Performance: Goodbye Mr. Fix-it

Take a look at companies that experience sustained profitable growth and you will find learning organizations.

What is a learning organization? A learning organization is one that routinely gains knowledge and insight that helps it perform successfully. A learning organization creates behavior patterns that encourage and enable individual growth and development…what we will refer to as conscious transition. In fact, our entire lives should be about conscious transition. We are always moving from where we are now to where we want to be. Not surprisingly, organizations are just like people. Every person and every organization is capable of learning and evolving (transition) … some people and companies just learn and evolve (transition) better and faster than others.

When a business leader successfully creates a learning organization, they improve the competitiveness of their company, they improve employee engagement, and they are better at leveraging the intellect of the collective team. And again, it is no surprise that these companies frequently experience superior financial performance over time.  

Come on guys, fess up. Has your significant other ever asked you to stop solving her problems and just listen? Well, in the context of a personal relationship, to sit tight, listen and not solve the problem is a big paradigm shift for some. The same is true for business leaders. But the business leaders who are willing to let employees dig deeper to learn to solve problems themselves will reap the rewards in the end. By serving as a facilitator of knowledge acquisition, insight and independent thinking, rather than being the solution provider, the business leader is creating a corporate culture that is primed for achieving accelerated growth.

In organizations that have not yet achieved a state of accelerated growth and maturity, you will often find the Mr. (or Ms.) Fix-it mindset among the business leaders. This is fine and often necessary when you are in the start-up and initial growth phase – or even the continued growth and stabilization phase. But the business leader who can’t eventually bust out of the Mr. Fix-it phase will rarely see the accelerated profitable growth and maturity phase of business evolution.

The rate with which a company grows is directly tied to the rate with which the employee team grows. Developing people is critical to corporate success. So in the spirit of creating a learning organization, let’s look at one example of how a business leader (manager) can help accelerate the personal growth and development of an employee and/or employee team. 

An employee comes to the business leader with a problem and would like help solving it. Naturally, Mr. Fix-it kicks into gear and the business leader gets actively involved in defining, analyzing and solving the problem. Woo! Woo! Great teamwork, great collaboration and great success.  But remember, you’ll only achieve accelerated profitable growth and maturity when every brain in the company goes through the same problem definition, assessment and solution development process independent of the business leader, the result of creating an empowered and enlightened workforce. In other words, the business leader must consciously transition from being Mr. Fix-it to being a facilitator of knowledge acquisition, insight and independent thinking.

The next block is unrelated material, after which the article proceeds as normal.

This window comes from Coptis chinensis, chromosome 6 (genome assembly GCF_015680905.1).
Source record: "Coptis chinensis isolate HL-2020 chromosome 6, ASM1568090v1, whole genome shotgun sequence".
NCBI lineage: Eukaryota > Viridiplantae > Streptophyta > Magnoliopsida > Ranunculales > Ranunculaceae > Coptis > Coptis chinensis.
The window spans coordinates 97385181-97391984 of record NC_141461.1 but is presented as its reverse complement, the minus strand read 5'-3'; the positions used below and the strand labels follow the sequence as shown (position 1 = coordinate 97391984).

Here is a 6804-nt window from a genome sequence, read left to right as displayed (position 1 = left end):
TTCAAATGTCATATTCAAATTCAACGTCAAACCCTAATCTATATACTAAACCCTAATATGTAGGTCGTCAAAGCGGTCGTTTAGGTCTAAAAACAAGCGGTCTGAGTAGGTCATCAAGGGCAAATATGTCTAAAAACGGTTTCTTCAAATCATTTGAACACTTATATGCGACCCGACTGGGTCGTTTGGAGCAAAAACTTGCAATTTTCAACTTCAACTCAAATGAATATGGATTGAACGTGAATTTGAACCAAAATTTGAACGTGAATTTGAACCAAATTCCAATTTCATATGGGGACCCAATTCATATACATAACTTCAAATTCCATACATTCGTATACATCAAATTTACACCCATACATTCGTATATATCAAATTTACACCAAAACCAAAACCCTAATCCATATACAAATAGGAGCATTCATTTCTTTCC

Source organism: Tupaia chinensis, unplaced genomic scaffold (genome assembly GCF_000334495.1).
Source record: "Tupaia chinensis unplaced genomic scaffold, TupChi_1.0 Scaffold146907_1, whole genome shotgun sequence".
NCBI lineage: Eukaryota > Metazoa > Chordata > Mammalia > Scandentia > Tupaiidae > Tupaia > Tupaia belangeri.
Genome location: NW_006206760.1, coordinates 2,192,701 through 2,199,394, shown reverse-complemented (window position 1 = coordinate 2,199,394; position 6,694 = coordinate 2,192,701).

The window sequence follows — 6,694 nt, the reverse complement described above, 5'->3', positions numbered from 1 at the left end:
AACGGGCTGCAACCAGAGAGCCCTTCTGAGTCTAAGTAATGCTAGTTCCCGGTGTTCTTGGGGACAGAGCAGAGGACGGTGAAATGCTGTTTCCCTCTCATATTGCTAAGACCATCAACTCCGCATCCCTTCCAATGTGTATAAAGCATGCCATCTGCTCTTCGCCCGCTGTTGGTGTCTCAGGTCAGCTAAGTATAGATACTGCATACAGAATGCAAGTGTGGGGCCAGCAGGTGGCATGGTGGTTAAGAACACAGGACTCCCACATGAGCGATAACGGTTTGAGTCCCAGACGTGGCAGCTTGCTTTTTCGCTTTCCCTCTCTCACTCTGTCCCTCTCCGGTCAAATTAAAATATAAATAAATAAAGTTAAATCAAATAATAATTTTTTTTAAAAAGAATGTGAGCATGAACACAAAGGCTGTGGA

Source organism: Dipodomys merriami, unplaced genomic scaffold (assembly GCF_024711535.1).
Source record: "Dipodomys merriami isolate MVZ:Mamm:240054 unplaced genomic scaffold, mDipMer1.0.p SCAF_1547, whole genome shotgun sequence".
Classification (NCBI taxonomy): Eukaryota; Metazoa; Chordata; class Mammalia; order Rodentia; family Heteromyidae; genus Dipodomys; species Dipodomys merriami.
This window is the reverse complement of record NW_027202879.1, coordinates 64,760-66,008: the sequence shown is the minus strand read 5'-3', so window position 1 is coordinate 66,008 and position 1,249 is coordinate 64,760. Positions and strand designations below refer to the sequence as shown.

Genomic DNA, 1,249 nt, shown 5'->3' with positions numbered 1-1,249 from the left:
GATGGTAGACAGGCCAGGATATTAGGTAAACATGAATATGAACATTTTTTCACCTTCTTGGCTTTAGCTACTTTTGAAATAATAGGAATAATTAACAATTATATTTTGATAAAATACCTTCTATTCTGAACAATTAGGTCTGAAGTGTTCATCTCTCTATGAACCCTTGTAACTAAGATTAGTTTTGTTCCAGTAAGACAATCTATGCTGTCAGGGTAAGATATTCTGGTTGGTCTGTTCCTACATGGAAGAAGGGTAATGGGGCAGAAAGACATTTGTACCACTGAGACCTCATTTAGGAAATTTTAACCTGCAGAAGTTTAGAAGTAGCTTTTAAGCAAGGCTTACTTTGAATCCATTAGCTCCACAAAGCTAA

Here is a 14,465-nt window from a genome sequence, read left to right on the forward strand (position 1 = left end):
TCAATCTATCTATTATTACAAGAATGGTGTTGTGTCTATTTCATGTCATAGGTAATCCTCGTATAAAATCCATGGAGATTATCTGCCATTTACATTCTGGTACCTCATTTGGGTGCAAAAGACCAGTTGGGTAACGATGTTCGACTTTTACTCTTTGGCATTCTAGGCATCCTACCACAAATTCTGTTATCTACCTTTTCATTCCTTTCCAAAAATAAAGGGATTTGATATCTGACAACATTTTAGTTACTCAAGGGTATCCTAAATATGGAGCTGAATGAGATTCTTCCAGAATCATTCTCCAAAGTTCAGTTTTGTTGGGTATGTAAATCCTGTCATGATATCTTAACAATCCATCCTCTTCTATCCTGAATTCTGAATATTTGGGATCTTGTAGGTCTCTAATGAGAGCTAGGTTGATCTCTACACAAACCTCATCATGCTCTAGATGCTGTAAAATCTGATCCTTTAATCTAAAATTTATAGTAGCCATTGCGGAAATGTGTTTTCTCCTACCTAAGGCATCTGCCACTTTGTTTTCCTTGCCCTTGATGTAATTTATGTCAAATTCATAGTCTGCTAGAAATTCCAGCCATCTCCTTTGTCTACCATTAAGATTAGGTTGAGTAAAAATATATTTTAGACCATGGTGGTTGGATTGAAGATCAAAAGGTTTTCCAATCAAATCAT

When an employee comes to you with a problem to solve, facilitate knowledge acquisition, insight development and independent thinking by asking the employee to respond to the following questions:

  • Define the problem, obstacle or opportunity.
  • Define the critical business issues surrounding the problem/opportunity.
  • Identify some of the key factors that need to be reviewed/assessed.
  • Identify the people, in or outside of the company, that are best qualified to help solve the problem or leverage the opportunity.
  • Ask the employee how much time is needed to accomplish the following:

    –    Assemble the proper team to address the problem, obstacle or opportunity.
    –    Get the team up to speed (gather information and assess the options).
    –    Develop a proposed solution.
    –    Present the proposed solution to you (and others if appropriate).

•    Obtain approval and executethe plan.

Many business leaders struggle with not diving in and responding to most of the above questions themselves. Instead of being patient and helping the employee learn how to create a process to address the problem, obstacle or opportunity as an empowered and enlightened team member, they respond to the request for help by actually solving the problem themselves. They dive right in and lead the charge.

Although this works to address the priority, it does not contribute to the development of a learning organization

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